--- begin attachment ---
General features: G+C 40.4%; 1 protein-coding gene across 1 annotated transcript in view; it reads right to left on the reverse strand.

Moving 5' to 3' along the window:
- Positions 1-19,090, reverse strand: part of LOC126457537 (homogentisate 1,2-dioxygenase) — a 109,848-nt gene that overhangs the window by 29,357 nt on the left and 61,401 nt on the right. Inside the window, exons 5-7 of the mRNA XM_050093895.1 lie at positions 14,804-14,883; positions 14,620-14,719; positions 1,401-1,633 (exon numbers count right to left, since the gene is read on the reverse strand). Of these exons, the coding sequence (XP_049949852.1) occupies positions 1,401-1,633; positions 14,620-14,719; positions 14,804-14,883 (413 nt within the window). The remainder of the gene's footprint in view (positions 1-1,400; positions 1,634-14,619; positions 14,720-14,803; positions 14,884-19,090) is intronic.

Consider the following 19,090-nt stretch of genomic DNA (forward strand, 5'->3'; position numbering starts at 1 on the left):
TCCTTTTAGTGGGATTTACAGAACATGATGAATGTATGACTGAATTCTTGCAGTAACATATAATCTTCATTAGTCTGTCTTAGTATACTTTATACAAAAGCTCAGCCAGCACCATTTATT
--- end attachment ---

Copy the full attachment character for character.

General features: G+C 40.4%; 1 protein-coding gene across 1 annotated transcript in view; it reads right to left on the reverse strand.

Moving 5' to 3' along the window:
- Positions 1-19,090, reverse strand: part of LOC126457537 (homogentisate 1,2-dioxygenase) — a 109,848-nt gene that overhangs the window by 29,357 nt on the left and 61,401 nt on the right. Inside the window, exons 5-7 of the mRNA XM_050093895.1 lie at positions 14,804-14,883; positions 14,620-14,719; positions 1,401-1,633 (exon numbers count right to left, since the gene is read on the reverse strand). Of these exons, the coding sequence (XP_049949852.1) occupies positions 1,401-1,633; positions 14,620-14,719; positions 14,804-14,883 (413 nt within the window). The remainder of the gene's footprint in view (positions 1-1,400; positions 1,634-14,619; positions 14,720-14,803; positions 14,884-19,090) is intronic.

Consider the following 19,090-nt stretch of genomic DNA (forward strand, 5'->3'; position numbering starts at 1 on the left):
TCCTTTTAGTGGGATTTACAGAACATGATGAATGTATGACTGAATTCTTGCAGTAACATATAATCTTCATTAGTCTGTCTTAGTATACTTTATACAAAAGCTCAGCCAGCACCATTTATT